Overall, Kalish said he can reconcile his personal religious beliefs with his public advocacies.
“I feel no conflicts,” he said. “I will not do anything against my faith. But nothing I’m advocating is against my faith.”
Judaism’s tenets guide two members of his family promoting the same progressive agenda 1,000 miles apart.
“I love my sister,” he said. “The way we like to say it is I’m older, but she was born first.”
Kalish and Jenet have grown out of a youthful sibling rivalry.
“Massive, massive” he said with a huge laugh.
“She is so beyond helpful. She is amazing. We talk regularly. She has been exceedingly helpful to integrate me into a more broad society, something I had basically kept myself away from. She has always been a little bit more out there than I have.
“She was always involved in Jewish and youth groups. She always took mission over money. I think she has the ability to (move to higher office) and I’m going to support her in that. My path will likely be different. I want to be the state representative for the 16th district. You can really do a lot of good for people in this position.”
Now as a working legislator, Kalish can become more active in Democratic politics and analyze the entire national landscape.
Even as an Orthodox Jew, he is not particularly put off by Minnesota Rep. Ilhan Omar’s recently perceived anti-Semitic comments. Kalish said he would not equate Omar’s comments with those in the past by the likes of Al Sharpton and Louis Farrakhan.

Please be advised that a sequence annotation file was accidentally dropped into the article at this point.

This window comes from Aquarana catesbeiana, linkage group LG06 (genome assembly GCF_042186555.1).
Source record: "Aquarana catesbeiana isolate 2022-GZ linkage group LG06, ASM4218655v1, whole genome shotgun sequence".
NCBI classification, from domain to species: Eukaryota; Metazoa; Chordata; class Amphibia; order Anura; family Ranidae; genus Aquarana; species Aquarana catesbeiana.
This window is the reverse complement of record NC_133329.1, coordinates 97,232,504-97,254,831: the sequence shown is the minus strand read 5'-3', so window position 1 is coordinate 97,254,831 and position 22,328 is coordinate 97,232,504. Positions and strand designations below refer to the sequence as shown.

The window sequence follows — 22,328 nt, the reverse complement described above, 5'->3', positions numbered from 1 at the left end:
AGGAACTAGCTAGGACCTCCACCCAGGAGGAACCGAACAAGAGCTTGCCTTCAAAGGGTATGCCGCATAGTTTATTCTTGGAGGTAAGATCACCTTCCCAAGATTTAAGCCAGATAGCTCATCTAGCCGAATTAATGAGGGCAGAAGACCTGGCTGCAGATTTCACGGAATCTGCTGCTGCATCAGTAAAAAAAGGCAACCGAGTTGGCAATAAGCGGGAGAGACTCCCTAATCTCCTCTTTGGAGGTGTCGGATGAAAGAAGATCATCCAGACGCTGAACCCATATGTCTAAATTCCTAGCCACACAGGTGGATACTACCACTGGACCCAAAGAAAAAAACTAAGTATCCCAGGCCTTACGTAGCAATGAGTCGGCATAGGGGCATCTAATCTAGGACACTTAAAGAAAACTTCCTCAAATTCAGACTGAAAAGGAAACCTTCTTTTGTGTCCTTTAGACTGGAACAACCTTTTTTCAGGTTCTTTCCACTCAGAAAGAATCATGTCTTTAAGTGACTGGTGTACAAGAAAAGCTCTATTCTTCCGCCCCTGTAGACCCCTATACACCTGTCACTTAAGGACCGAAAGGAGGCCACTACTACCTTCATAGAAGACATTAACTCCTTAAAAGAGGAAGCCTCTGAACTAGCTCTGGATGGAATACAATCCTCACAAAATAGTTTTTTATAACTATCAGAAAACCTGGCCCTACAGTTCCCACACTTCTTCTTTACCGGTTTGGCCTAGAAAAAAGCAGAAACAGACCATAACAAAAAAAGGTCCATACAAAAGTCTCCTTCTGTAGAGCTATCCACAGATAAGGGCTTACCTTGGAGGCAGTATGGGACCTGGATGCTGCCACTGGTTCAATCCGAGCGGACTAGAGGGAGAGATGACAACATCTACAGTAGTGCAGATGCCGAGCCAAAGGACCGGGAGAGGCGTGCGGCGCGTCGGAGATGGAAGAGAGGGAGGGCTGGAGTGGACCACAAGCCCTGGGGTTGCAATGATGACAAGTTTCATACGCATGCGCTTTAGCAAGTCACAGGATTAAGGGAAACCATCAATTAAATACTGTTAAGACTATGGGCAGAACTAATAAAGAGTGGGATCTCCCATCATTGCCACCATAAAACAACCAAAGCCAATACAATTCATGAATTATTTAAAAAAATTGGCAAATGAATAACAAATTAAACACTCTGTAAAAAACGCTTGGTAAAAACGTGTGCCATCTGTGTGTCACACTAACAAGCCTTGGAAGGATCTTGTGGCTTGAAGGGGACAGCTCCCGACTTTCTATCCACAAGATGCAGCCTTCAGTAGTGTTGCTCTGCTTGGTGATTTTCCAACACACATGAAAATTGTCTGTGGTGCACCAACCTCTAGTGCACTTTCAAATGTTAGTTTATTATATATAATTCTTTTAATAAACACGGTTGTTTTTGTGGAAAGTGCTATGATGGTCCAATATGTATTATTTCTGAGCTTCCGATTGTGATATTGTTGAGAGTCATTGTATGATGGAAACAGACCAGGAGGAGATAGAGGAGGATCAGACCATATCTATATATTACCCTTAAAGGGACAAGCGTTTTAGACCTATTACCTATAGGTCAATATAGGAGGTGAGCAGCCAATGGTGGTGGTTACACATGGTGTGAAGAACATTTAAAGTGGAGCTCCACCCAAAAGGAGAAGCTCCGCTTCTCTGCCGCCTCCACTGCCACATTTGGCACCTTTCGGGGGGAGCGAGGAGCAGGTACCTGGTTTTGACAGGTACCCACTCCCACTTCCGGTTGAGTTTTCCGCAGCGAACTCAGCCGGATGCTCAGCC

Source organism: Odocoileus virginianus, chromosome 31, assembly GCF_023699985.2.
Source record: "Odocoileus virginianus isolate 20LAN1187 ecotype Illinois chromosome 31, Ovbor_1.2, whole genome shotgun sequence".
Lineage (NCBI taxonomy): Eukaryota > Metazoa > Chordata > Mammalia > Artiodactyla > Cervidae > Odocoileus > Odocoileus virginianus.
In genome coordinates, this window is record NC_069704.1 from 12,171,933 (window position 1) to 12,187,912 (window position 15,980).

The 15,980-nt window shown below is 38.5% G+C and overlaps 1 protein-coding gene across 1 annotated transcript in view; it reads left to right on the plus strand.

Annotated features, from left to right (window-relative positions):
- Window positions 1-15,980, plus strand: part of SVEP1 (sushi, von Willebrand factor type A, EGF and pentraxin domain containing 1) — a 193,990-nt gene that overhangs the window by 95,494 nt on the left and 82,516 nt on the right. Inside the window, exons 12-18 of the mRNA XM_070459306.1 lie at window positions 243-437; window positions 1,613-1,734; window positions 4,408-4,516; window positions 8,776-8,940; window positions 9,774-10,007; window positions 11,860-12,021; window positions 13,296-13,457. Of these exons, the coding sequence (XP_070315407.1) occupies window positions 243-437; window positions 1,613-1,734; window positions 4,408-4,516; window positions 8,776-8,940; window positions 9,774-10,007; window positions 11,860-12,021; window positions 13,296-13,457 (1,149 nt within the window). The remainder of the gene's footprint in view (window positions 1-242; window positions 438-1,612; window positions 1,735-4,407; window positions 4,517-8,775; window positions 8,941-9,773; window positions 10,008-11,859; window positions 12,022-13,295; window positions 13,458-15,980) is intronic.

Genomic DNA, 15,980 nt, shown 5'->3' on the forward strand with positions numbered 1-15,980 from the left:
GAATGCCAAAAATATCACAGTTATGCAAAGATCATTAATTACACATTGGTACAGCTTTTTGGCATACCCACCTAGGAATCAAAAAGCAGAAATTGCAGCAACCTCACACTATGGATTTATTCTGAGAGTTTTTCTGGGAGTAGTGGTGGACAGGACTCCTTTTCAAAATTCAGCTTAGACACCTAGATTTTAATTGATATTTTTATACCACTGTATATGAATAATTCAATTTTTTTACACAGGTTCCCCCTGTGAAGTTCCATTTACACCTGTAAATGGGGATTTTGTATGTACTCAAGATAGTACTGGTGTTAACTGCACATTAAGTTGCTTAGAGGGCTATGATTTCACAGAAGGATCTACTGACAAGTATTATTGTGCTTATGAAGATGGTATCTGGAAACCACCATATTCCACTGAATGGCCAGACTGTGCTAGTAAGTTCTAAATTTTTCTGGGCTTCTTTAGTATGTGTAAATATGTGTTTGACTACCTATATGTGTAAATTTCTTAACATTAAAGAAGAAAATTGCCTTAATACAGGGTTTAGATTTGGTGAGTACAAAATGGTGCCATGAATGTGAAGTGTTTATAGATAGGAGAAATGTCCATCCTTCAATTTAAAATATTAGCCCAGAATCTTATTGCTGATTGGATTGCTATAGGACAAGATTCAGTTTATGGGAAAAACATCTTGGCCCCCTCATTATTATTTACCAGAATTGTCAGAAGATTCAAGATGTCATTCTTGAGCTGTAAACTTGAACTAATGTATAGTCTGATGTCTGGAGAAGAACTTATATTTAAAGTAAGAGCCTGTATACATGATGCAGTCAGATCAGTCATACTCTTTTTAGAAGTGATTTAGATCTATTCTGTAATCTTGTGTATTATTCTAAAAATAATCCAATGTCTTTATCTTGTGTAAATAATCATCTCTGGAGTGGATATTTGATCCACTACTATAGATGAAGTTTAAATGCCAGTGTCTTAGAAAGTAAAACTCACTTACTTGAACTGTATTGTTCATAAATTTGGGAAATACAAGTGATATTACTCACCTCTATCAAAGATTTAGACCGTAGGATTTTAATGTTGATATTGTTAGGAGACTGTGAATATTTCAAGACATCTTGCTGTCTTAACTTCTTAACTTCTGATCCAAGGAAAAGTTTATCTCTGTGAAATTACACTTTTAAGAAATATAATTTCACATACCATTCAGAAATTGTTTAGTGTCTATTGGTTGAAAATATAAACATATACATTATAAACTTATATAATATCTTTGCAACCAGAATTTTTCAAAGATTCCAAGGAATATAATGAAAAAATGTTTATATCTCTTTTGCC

“Because of Twitter, we think she’s the worst of the Democratic Party,” he said. “By nature, the Democratic Party is a big tent. You can have Ilhan Omar, Al Sharpton and Yehiel Kalish as part of the same party. This is America. We’re not always going to agree on core principles.”
Although Kalish wants to “see the Democratic Party succeed and get rid of this guy,” he throws up flashing warning lights on the re-election chances of President Donald Trump.
“If you don’t vote or stay home, we get what we deserve,” he said. “I was very public in my support for Hillary Clinton in the last election. I was vilified for it. I said you can’t have a crazy guy running this country.
“But I think the Democratic Party as a whole has gone very far to the left, and that’s a problem for many Orthodox people. Had (Michael) Bloomberg entered the race, he would have received a lot of support from the community.”
Kalish discounts Trump’s consistently underwater approval ratings. His conclusions are sure to generate more angry e-mails.
“I believe he’s going to get re-elected,” he said. “Right now, he wins. Look at the Chicago (mayoral) election. How’d that work out? Twenty people running. The top two got less than 18 percent. Incumbency will help. The economy’s good.
“There’s only one guy who could beat Trump and that’s Bloomberg. And he’s out. I would love if he would re-consider. I don’t think (Joe) Biden can do it this time.
“This has nothing to do with Ilhan Omar and has everything to do with the fractious nature of the Democratic Party.”